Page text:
Shas lawmakers oppose plan to merge with UTJ

Shas MKs say initiative to run together with their Ashkenazic counterparts would destroy Shas' unique identity, pledge to oppose the move.

Tzvi Lev,

Shas MKs at a meeting
Shas MKs at a meeting
Yonatan Sindel/Flash90

A number of Shas lawmakers have come out in opposition to an initiative that would see them unite with their Ashkenazic counterparts in order to cross the electoral threshold.

Reports on Wednesday said that Shas and UTJ are considering merging into one party, with the rabbinic leadership of UTJ supporting the merger to ensure that Shas would not be left out of the upcoming Knesset.

Some Shas MKs have now come out against the move, however, saying that uniting with UTJ would water down Shas' identity as representatives of the Sephardic haredi community.

"We (Shas) are paying in the polls for turning mainly to Torah learners and not addressing the rest of the community, so a united struggle will cause both a blurred identity and for voters to escape," MK Yaakov Margi told Behadrei Haredim.

"What the council of sages will say and decide will be accepted, but if they ask my opinion I will recommend opposing the move."

Another Shas MK added that "a united haredi party is the last nail in the coffin of the Sephardi party. If the leaders of the movement declare that there is no problem walking with 'Degel' and 'Agudah', then we will not have the mandate to go back later and run separately."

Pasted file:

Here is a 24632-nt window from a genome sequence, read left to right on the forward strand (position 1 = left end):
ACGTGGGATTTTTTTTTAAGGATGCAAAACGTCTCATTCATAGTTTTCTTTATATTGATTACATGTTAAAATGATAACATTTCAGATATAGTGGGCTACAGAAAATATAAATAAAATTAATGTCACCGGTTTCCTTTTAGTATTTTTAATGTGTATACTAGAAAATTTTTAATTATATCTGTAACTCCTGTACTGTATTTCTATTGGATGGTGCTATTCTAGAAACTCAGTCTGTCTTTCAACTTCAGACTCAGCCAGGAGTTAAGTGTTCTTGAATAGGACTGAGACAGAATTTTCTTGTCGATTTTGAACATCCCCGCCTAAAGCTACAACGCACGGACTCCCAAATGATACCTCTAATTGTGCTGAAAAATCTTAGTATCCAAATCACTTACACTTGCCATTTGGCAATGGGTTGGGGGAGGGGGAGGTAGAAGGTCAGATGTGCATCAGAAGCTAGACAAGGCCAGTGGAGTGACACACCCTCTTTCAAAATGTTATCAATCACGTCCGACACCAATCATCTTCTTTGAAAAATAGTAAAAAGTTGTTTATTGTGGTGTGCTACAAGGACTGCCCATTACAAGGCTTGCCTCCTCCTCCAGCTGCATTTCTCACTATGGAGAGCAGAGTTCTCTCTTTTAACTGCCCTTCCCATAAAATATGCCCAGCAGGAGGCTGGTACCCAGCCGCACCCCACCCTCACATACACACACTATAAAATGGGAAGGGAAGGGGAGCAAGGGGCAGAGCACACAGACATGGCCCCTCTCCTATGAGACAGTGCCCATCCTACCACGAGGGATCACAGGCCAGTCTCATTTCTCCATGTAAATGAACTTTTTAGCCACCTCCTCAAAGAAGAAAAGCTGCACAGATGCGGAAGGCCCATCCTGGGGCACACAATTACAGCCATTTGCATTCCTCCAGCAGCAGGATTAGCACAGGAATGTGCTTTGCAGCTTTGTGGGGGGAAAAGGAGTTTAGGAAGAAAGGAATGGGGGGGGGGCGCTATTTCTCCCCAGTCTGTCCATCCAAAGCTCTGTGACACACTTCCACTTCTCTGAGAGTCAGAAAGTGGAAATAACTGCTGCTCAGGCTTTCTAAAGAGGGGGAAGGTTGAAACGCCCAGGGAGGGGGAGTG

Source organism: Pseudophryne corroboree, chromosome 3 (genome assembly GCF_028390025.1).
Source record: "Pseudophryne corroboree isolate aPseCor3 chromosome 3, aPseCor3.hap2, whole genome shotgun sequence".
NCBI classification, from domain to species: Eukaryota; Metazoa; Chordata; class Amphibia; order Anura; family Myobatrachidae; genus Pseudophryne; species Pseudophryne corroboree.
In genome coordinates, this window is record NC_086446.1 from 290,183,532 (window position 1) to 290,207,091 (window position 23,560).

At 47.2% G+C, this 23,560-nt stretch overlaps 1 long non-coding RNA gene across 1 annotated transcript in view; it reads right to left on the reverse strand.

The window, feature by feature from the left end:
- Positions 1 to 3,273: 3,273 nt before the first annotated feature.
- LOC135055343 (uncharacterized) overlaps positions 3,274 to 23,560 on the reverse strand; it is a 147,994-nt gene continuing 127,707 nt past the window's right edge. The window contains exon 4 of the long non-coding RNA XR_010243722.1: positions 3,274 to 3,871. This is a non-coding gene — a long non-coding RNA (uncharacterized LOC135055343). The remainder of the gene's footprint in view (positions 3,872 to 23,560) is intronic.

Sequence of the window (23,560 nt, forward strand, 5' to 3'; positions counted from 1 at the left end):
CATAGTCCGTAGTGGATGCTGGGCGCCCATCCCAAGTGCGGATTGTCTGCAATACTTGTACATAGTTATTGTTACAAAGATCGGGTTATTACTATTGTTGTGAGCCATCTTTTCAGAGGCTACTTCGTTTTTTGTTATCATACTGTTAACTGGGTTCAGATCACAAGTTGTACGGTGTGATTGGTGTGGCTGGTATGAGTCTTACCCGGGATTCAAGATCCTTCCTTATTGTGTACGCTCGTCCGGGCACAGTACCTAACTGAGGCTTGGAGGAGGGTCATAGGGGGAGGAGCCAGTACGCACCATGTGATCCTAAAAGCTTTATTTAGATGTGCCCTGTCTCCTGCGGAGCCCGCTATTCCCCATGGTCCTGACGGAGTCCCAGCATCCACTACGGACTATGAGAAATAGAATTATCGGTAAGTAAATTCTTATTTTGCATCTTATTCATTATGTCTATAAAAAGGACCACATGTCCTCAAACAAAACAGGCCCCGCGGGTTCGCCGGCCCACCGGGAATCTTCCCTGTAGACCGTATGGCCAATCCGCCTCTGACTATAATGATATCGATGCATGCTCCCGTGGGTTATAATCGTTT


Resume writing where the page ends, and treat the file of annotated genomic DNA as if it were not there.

The lawmaker was referring to the hasidic Agudat Yisrael faction and the non-hasidic Degel Hatorah faction that make up the UTJ. The two separate Ashkenazic-haredi parties first joined together prior to the 1992 elections. The competing factions have not always agreed on policy matters and ran as separate lists in 2004 before reuniting in 2006.

The three haredi parties in the Knesset – Shas, Agudat Yisrael, and Degel Hatorah – have reportedly been holding contacts in recent days on running together in the April elections. According to Hadashot TV, the initiative is being led by a group of rabbis seeking to determine that in the elections there will be one ballot at the polling stations that will include Shas and United Torah Judaism, with its two parts: Agudat Yisrael and Degel Hatorah.

The initiative became serious after it received the blessing of Rabbi Chaim Kanievsky, the spiritual leader of Degel Hatorah. Prime Minister Binyamin Netanyahu is ready to mediate between the sides in an attempt to secure a stable right-wing bloc.




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